(1) "To be shady, dark, obscure;" and hence, its derivatives are applied to anything that "makes" a shade or shadow - particularly "shady trees" Job 40:21-22; the shades of night Sol 2:17; Sol 4:6; or anything that produces obscurity, or darkness, as a tree, a rock, a wing, etc.
(2) It means "to tingle," spoken of the ears 1 Samuel 3:11; 2 Kings 21:13; "to quiver," spoken of the lips Habakkuk 3:16; and hence, its derivatives are applied to anything that makes a sound by "tinkling" - an instrument of music; a cymbal made of two pieces of metal that are struck together 2 Samuel 6:5; 1 Chronicles 15:16; 1 Chronicles 16:42; 1 Chronicles 25:6; 2 Chronicles 5:12; Nehemiah 12:27; Psalm 150:5)
(3) It means "to sink" Exodus 15:10. From the sense of making "a shade," a derivative of the verb צלצל tselâtsâl - the same as used here except the points - is applied to locusts because they appear in such swarms as to obscure the rays of the sun, and produce an extended shade, or shadow, over a land as a cloud does; or because they make a rustling with their wings.
The word used here, therefore, may mean either "shaded, or rustling, or rattling," in the manner of a cymbal or other tinkling instrument. It may be added, that the word may mean a "double shade," being a doubling of the word צל tsêl, a "shade, or shdow," and it has been supposed by some to apply to Ethiopia as lying betwen the tropics, having a "double shadow;" that is, so that the shadow of objects is cast one half of the year on the north side, and the other half on the south. The word 'wings' is applied in the Scriptures to the following things, namely:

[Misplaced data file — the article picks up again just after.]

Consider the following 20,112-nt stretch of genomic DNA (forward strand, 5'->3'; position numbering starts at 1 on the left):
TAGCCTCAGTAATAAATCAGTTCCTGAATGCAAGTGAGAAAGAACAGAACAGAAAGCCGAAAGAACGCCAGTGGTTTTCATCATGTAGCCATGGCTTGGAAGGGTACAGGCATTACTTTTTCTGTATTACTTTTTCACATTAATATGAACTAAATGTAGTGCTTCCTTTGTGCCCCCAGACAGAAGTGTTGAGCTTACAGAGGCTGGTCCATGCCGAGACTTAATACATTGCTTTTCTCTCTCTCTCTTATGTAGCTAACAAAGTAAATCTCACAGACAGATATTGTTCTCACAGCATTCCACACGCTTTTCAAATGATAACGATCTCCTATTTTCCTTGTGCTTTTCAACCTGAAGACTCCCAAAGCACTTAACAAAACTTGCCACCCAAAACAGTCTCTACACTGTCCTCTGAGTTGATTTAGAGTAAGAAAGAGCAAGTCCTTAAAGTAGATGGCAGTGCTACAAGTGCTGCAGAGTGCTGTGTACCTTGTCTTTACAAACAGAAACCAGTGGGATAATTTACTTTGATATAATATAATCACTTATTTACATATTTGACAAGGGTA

(1) The wing of a fowl. This is the literal, and common signification.
(2) The skirts, borders, or lower parts of a garment, from the resemblance to wings Numbers 15:38; 1 Samuel 24:5, 1 Samuel 24:11; Zechariah 8:13. Also a bed-covering Deuteronomy 33:1.
(3) The extremities or borders of a country, or of the world Job 37:3; Isaiah 24:16; Ezekiel 17:3, Ezekiel 17:7.
(4) The "wing" or extremity of an army, as we use the word "wing" Isaiah 8:8; Jeremiah 48:40; Daniel 9:27.
(5) The expanding rays of the morning, because the light "expands or spreads out" like wings Psalm 139:9; Malachi 4:2.
(6) The "wind" - resembling wings in rapid motion Psalm 18:10, Psalm 18:21; Psalm 104:3; Hosea 4:19.
(7) The battlement or pinnacle of the temple - or perhaps the porches extended on each side of the temple like wings (Daniel 9:27; compare Matthew 4:5).
(8) "Protection" - as wings are a protection to young birds in their nest (see Psalm 18:8; Psalm 36:7; Psalm 61:4; Psalm 91:4; Matthew 23:37). It has been proposed by some to apply this description to "ships," or the sails of vessels, as if a land was designated which was covered with "sails," or the "wings" of vessels. So the Septuagint, and the Chaldee. But there is no instance in which the word "wings" is so applied in the Scriptures.
on Isaiah 18 :1
18:1 The lord - Either Ethiopia beyond Egypt; or of Egypt. Wings - The title of wings is given, in scripture, to divers things which have some kind of resemblance to wings, as to the battlements of an house or temple, to an army, and to the sails of a ship, as this word is here commonly understood. And shadowing with wings is nothing else but overspread or filled with them. Which title may be given either to Ethiopia or Egypt, in regard of the great numbers either of their armies, or of their ships or vessels sailing upon the sea or rivers. Besides - Situated on both sides of the Nile. Rivers - Called rivers, in the plural number, either for its greatness, or for the many rivulets that run into it, or for the various streams into which it is divided.